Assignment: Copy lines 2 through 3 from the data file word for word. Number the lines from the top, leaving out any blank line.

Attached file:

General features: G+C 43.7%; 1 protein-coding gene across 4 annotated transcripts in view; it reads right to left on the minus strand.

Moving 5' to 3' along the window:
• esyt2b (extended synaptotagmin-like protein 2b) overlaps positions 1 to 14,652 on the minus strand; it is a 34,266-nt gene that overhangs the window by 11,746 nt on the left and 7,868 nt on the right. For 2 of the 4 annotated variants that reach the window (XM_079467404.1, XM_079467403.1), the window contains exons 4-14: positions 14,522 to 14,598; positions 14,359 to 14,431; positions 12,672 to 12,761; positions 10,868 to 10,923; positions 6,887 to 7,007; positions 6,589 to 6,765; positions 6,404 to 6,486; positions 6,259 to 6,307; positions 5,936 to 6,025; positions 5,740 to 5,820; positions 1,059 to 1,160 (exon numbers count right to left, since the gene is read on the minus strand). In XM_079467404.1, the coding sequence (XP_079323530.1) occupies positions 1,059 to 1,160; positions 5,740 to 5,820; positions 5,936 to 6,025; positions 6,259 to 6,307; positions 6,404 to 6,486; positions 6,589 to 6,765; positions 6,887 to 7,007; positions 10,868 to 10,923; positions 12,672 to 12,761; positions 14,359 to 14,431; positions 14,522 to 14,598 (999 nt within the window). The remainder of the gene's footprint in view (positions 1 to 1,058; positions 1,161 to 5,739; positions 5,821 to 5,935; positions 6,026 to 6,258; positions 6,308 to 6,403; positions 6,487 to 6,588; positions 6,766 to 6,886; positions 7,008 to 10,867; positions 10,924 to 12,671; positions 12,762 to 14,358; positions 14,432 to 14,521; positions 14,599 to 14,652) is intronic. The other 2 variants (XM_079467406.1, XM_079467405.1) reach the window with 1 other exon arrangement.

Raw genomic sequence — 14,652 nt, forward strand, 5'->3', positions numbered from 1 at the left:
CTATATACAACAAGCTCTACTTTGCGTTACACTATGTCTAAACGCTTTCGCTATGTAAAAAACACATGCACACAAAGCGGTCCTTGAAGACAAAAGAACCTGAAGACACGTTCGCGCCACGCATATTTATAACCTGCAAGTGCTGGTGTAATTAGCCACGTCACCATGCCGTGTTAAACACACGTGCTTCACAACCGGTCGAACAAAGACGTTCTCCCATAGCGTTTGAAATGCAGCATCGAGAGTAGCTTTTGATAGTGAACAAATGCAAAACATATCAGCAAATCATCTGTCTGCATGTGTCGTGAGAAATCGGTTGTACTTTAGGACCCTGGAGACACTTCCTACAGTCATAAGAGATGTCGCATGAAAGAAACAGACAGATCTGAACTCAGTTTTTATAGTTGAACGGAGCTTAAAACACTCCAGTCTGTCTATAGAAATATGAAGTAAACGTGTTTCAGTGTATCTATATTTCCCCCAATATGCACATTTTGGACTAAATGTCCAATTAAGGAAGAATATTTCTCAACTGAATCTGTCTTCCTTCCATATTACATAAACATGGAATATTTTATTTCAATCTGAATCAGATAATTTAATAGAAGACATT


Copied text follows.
Moving 5' to 3' along the window:
• esyt2b (extended synaptotagmin-like protein 2b) overlaps positions 1 to 14,652 on the minus strand; it is a 34,266-nt gene that overhangs the window by 11,746 nt on the left and 7,868 nt on the right. For 2 of the 4 annotated variants that reach the window (XM_079467404.1, XM_079467403.1), the window contains exons 4-14: positions 14,522 to 14,598; positions 14,359 to 14,431; positions 12,672 to 12,761; positions 10,868 to 10,923; positions 6,887 to 7,007; positions 6,589 to 6,765; positions 6,404 to 6,486; positions 6,259 to 6,307; positions 5,936 to 6,025; positions 5,740 to 5,820; positions 1,059 to 1,160 (exon numbers count right to left, since the gene is read on the minus strand). In XM_079467404.1, the coding sequence (XP_079323530.1) occupies positions 1,059 to 1,160; positions 5,740 to 5,820; positions 5,936 to 6,025; positions 6,259 to 6,307; positions 6,404 to 6,486; positions 6,589 to 6,765; positions 6,887 to 7,007; positions 10,868 to 10,923; positions 12,672 to 12,761; positions 14,359 to 14,431; positions 14,522 to 14,598 (999 nt within the window). The remainder of the gene's footprint in view (positions 1 to 1,058; positions 1,161 to 5,739; positions 5,821 to 5,935; positions 6,026 to 6,258; positions 6,308 to 6,403; positions 6,487 to 6,588; positions 6,766 to 6,886; positions 7,008 to 10,867; positions 10,924 to 12,671; positions 12,762 to 14,358; positions 14,432 to 14,521; positions 14,599 to 14,652) is intronic. The other 2 variants (XM_079467406.1, XM_079467405.1) reach the window with 1 other exon arrangement.